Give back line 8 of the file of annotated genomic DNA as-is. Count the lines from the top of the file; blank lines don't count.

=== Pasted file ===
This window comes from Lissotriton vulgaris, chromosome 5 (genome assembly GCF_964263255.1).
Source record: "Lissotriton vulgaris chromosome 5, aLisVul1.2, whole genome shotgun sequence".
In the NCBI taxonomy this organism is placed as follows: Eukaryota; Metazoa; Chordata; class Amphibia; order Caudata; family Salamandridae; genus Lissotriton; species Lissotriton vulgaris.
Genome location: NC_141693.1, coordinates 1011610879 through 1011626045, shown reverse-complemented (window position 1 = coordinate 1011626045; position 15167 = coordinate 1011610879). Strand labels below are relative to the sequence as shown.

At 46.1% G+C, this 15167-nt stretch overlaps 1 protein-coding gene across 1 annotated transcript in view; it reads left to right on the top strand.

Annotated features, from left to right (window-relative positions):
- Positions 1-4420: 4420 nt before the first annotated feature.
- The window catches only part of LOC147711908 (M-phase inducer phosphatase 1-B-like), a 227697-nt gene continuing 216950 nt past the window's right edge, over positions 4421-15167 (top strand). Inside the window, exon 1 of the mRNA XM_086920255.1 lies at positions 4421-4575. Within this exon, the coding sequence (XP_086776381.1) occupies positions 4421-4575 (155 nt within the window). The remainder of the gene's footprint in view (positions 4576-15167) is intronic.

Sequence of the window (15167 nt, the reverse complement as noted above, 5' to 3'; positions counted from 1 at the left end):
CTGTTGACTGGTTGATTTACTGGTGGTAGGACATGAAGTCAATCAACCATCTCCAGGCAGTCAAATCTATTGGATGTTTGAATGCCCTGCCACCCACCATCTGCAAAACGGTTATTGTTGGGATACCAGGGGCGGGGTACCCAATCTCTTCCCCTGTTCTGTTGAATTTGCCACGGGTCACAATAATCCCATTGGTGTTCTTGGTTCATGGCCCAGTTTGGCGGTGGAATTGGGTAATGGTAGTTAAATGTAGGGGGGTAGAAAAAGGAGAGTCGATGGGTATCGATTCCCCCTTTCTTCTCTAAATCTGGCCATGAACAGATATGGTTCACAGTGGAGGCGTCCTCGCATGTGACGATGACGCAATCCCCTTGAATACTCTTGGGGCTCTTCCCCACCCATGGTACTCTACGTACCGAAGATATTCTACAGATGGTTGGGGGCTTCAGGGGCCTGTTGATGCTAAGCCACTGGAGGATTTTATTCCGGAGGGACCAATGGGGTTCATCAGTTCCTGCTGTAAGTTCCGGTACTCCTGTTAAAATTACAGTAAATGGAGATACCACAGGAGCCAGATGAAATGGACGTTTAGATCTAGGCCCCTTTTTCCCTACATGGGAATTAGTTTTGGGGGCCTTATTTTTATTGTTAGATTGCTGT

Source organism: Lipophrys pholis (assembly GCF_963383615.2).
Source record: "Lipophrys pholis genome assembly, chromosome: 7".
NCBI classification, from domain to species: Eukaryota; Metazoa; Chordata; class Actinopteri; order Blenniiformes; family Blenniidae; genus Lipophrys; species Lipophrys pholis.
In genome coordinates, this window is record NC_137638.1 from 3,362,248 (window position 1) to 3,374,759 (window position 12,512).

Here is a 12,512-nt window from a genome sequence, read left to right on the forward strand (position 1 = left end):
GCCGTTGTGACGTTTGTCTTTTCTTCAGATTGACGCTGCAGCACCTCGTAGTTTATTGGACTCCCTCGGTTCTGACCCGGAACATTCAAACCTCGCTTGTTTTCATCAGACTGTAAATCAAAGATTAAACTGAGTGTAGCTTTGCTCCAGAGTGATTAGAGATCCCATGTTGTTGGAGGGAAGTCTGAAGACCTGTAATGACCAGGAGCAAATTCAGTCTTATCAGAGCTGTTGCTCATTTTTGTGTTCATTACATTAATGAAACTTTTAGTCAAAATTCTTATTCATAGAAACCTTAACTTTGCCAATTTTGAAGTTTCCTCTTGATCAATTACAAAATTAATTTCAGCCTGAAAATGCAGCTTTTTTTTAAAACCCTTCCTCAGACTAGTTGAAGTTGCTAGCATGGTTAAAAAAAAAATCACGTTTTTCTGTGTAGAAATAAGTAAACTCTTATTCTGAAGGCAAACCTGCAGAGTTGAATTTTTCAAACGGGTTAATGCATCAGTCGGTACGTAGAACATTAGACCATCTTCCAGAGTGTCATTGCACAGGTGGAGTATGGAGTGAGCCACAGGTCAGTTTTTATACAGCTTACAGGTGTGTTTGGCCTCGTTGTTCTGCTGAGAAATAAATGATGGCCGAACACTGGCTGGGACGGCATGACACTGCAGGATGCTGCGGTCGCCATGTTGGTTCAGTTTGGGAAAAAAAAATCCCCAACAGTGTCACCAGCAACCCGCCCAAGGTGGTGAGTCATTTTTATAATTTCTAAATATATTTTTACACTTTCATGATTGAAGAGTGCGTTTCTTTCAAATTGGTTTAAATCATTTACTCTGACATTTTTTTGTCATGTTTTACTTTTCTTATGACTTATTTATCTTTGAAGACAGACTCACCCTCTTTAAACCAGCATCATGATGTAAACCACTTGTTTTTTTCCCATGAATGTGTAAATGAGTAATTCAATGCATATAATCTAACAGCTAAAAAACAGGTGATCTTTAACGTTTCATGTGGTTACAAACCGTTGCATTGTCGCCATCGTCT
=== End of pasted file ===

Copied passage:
- The window catches only part of LOC147711908 (M-phase inducer phosphatase 1-B-like), a 227697-nt gene continuing 216950 nt past the window's right edge, over positions 4421-15167 (top strand). Inside the window, exon 1 of the mRNA XM_086920255.1 lies at positions 4421-4575. Within this exon, the coding sequence (XP_086776381.1) occupies positions 4421-4575 (155 nt within the window). The remainder of the gene's footprint in view (positions 4576-15167) is intronic.